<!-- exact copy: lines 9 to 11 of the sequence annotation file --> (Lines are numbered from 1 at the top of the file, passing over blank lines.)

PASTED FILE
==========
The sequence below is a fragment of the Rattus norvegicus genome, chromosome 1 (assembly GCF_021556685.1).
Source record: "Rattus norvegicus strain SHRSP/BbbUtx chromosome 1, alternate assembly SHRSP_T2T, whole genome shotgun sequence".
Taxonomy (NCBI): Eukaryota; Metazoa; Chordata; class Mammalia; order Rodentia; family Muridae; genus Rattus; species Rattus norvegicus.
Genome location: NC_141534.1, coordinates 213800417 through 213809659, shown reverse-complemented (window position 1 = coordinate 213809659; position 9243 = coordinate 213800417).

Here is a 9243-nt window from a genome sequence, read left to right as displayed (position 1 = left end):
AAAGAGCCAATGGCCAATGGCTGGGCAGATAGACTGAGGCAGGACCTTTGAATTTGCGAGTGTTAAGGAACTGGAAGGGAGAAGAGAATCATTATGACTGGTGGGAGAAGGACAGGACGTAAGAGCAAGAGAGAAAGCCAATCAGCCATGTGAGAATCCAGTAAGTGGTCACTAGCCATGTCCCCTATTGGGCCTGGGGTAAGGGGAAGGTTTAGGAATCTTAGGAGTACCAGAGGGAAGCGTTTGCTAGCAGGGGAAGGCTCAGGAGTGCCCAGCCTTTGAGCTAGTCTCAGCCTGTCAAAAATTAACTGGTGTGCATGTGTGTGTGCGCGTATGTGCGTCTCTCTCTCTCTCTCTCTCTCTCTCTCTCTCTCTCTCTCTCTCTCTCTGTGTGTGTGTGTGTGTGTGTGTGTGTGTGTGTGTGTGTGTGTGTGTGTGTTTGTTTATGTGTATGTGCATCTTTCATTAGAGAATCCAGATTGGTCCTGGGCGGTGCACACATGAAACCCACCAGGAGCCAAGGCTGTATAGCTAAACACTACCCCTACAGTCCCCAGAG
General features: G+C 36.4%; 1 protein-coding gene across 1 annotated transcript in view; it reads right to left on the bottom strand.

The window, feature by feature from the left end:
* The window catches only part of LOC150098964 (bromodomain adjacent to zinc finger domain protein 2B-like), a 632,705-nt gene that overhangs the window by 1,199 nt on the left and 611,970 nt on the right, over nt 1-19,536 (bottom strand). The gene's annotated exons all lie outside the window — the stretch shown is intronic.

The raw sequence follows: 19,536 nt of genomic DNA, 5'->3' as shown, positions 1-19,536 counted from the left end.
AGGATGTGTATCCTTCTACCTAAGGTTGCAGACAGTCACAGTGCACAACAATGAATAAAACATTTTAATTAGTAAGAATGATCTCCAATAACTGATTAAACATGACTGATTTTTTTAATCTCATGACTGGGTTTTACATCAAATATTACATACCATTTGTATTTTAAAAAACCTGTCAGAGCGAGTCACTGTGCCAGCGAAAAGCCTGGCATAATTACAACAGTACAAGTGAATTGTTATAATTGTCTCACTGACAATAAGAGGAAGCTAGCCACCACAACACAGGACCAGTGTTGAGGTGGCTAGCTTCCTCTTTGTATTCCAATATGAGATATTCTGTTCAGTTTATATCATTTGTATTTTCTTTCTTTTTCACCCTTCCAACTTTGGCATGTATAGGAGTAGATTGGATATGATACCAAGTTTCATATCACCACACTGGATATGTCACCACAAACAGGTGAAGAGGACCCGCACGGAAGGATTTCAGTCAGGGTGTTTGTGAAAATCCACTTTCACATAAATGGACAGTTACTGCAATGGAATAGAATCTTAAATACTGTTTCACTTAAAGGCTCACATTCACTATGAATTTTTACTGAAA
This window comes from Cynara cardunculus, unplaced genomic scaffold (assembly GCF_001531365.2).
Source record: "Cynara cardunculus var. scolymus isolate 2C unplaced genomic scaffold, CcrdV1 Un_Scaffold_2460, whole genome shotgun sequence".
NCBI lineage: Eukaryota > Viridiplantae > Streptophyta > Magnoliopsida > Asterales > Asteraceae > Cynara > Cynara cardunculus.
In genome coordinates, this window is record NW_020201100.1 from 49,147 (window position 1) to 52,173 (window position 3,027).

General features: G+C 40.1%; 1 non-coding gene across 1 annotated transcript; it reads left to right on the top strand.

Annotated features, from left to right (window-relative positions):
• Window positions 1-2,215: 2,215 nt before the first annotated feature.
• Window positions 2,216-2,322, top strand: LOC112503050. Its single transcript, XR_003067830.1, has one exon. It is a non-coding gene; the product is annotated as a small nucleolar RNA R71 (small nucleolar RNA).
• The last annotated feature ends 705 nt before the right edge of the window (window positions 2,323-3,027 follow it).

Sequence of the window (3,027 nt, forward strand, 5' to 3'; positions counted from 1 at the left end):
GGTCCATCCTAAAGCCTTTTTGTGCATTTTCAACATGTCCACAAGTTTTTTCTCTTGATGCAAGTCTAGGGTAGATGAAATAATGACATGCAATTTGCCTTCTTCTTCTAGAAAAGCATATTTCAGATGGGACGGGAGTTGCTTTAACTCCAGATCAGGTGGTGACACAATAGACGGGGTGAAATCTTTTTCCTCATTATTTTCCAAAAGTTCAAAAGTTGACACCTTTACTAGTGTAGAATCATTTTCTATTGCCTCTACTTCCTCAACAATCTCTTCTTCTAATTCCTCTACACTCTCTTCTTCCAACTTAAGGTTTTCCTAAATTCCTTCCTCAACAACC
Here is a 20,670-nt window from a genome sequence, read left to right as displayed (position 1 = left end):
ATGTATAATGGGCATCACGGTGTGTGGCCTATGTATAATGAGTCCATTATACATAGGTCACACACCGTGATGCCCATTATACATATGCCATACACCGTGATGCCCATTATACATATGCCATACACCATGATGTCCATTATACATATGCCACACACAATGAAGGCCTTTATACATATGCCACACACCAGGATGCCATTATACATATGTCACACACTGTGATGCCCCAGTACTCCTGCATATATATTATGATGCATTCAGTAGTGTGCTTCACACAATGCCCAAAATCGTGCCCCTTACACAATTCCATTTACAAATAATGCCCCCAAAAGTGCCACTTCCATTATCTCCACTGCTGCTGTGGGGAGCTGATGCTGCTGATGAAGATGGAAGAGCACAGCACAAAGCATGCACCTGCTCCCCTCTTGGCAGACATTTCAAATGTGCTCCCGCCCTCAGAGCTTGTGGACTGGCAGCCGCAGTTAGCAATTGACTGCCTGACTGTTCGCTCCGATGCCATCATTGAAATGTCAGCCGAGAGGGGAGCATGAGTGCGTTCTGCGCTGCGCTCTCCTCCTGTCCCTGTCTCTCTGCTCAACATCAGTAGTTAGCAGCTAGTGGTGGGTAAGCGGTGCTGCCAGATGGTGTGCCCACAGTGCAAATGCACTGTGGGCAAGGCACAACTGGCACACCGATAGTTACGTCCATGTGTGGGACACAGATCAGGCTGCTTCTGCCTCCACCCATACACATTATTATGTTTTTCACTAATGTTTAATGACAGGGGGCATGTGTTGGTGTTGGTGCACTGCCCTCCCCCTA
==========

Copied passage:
* The window catches only part of LOC150098964 (bromodomain adjacent to zinc finger domain protein 2B-like), a 632,705-nt gene that overhangs the window by 1,199 nt on the left and 611,970 nt on the right, over nt 1-19,536 (bottom strand). The gene's annotated exons all lie outside the window — the stretch shown is intronic.

The raw sequence follows: 19,536 nt of genomic DNA, 5'->3' as shown, positions 1-19,536 counted from the left end.
AGGATGTGTATCCTTCTACCTAAGGTTGCAGACAGTCACAGTGCACAACAATGAATAAAACATTTTAATTAGTAAGAATGATCTCCAATAACTGATTAAACATGACTGATTTTTTTAATCTCATGACTGGGTTTTACATCAAATATTACATACCATTTGTATTTTAAAAAACCTGTCAGAGCGAGTCACTGTGCCAGCGAAAAGCCTGGCATAATTACAACAGTACAAGTGAATTGTTATAATTGTCTCACTGACAATAAGAGGAAGCTAGCCACCACAACACAGGACCAGTGTTGAGGTGGCTAGCTTCCTCTTTGTATTCCAATATGAGATATTCTGTTCAGTTTATATCATTTGTATTTTCTTTCTTTTTCACCCTTCCAACTTTGGCATGTATAGGAGTAGATTGGATATGATACCAAGTTTCATATCACCACACTGGATATGTCACCACAAACAGGTGAAGAGGACCCGCACGGAAGGATTTCAGTCAGGGTGTTTGTGAAAATCCACTTTCACATAAATGGACAGTTACTGCAATGGAATAGAATCTTAAATACTGTTTCACTTAAAGGCTCACATTCACTATGAATTTTTACTGAAA